Small doses may prevent food allergies in infants
Introducing allergenic foods to youngsters from the age of three months may help prevent food allergies, a new study reports.
The research for the Food Standards Agency (FSA) - published in published in the New England Journal of Medicine - found that if the recommended quantity of allergenic food was consumed, a two-thirds reduction in overall food allergy was achieved.
The research compared infants that were breastfed and consumed allergenic foods from three months, with those solely breastfed until being given foods at six months.
Six allergenic foods - fish, cooked egg, milk, wheat, sesame and peanut - were introduced to the diet of one set of children selected from a group of 1,300.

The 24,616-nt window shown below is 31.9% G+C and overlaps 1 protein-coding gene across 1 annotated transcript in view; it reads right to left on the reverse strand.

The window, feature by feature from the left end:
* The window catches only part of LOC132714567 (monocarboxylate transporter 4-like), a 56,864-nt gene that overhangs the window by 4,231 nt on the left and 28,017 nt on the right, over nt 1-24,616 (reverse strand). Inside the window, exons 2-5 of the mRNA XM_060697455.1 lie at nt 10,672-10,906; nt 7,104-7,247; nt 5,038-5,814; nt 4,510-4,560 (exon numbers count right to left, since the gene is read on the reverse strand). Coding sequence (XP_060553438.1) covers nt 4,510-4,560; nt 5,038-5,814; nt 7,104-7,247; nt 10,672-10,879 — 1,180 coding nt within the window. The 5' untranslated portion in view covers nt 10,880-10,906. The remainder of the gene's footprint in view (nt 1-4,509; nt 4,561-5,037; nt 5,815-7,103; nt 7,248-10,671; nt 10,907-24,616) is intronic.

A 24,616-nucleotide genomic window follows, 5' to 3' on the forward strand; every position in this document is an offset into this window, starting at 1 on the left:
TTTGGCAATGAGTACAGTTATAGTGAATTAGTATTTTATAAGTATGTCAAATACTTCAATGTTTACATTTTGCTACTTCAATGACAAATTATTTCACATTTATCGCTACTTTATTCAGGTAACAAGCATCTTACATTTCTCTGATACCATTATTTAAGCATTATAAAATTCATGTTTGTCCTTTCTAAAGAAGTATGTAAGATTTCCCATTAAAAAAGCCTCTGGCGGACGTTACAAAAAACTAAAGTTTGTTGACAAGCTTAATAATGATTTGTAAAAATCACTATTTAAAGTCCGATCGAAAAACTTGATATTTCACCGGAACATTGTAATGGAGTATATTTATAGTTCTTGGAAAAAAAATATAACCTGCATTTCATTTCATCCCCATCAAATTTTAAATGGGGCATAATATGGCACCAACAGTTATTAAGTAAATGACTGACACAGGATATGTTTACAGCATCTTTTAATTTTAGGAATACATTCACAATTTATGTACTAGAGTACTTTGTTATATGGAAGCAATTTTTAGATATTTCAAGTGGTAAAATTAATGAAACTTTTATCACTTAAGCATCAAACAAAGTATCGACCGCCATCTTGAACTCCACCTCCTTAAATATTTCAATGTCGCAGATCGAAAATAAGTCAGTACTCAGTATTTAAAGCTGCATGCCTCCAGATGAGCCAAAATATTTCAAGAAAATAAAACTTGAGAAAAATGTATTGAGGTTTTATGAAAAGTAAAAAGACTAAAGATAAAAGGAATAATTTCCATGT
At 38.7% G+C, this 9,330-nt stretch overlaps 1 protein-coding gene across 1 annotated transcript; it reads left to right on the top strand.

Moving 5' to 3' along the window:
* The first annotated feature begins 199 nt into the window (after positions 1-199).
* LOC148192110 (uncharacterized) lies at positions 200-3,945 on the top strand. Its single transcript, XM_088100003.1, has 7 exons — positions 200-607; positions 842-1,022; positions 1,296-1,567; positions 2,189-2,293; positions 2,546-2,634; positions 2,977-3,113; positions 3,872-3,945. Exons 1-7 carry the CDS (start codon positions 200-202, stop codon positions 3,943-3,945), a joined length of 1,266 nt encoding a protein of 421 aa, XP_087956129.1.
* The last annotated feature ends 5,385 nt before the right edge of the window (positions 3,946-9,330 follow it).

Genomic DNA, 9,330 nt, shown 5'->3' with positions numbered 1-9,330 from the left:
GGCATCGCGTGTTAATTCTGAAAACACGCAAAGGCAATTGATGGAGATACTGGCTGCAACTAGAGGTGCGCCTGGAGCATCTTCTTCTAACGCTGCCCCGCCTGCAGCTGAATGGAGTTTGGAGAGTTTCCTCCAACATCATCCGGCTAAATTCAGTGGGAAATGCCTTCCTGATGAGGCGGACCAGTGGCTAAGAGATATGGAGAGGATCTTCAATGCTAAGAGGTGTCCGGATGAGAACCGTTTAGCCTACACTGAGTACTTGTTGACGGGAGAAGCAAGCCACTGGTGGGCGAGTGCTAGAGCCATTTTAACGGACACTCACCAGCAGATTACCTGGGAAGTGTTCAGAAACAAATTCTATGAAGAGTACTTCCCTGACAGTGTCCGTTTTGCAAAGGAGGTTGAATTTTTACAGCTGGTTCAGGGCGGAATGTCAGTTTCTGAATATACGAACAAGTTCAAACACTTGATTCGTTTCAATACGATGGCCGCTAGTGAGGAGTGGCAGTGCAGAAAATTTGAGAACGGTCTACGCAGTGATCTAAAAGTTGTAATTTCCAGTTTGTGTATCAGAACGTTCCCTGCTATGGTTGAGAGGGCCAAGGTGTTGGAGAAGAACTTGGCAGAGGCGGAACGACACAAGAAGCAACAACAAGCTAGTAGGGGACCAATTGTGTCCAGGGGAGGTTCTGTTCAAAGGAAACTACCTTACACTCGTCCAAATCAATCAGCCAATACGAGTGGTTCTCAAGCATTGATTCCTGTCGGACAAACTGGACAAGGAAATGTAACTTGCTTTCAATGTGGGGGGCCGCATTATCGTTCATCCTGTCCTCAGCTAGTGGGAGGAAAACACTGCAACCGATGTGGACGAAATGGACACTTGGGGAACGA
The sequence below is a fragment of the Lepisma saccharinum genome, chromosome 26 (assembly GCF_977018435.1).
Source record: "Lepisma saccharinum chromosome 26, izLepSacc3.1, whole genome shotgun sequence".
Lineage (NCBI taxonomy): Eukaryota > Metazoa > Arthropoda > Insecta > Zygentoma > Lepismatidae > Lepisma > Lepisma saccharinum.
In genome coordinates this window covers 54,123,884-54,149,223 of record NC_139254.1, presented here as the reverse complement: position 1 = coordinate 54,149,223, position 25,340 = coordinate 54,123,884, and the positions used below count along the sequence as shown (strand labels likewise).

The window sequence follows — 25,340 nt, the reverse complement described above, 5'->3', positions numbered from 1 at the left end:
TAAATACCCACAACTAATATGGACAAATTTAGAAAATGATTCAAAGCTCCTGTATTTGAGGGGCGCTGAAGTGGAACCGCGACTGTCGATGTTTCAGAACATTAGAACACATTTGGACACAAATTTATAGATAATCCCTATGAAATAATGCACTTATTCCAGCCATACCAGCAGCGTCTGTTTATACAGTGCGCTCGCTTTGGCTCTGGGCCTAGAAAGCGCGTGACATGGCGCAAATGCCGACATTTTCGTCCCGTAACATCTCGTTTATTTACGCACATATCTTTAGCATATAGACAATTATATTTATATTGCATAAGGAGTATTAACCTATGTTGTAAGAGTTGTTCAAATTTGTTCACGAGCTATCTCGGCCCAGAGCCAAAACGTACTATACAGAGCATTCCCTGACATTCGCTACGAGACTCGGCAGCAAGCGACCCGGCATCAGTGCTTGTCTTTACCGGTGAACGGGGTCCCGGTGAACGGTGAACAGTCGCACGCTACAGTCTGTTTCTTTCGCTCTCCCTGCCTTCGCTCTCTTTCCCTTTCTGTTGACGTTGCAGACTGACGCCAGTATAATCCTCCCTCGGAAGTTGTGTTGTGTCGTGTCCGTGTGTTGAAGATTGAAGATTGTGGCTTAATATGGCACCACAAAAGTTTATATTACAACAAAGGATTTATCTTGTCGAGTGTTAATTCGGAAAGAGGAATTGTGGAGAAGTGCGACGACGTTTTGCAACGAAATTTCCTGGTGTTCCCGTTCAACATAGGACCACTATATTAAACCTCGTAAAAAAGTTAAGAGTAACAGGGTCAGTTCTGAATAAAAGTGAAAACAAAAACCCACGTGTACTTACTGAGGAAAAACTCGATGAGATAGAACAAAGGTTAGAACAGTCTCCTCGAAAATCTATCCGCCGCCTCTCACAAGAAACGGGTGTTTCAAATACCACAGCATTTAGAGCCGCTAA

Under very close monitoring, it was found that the prevention of food allergy may be achieved with weekly consumption of approximately one and half teaspoons of peanut butter and one small boiled egg.
Chief Scientific Adviser at the Food Standards Agency Guy Poppy said: “The FSA has an important role to play in helping consumers manage food allergies and this includes expanding our knowledge about how allergies develop. This research is an important part of that work.
“These findings will add to the body of scientific evidence that helps us inform public health policies and guidelines on infant feeding.
‘While this study will be of interest to parents, we would advise them to continue to follow existing Government infant feeding advice. It should also be emphasised that this research was carried out under guidance of allergy professionals.”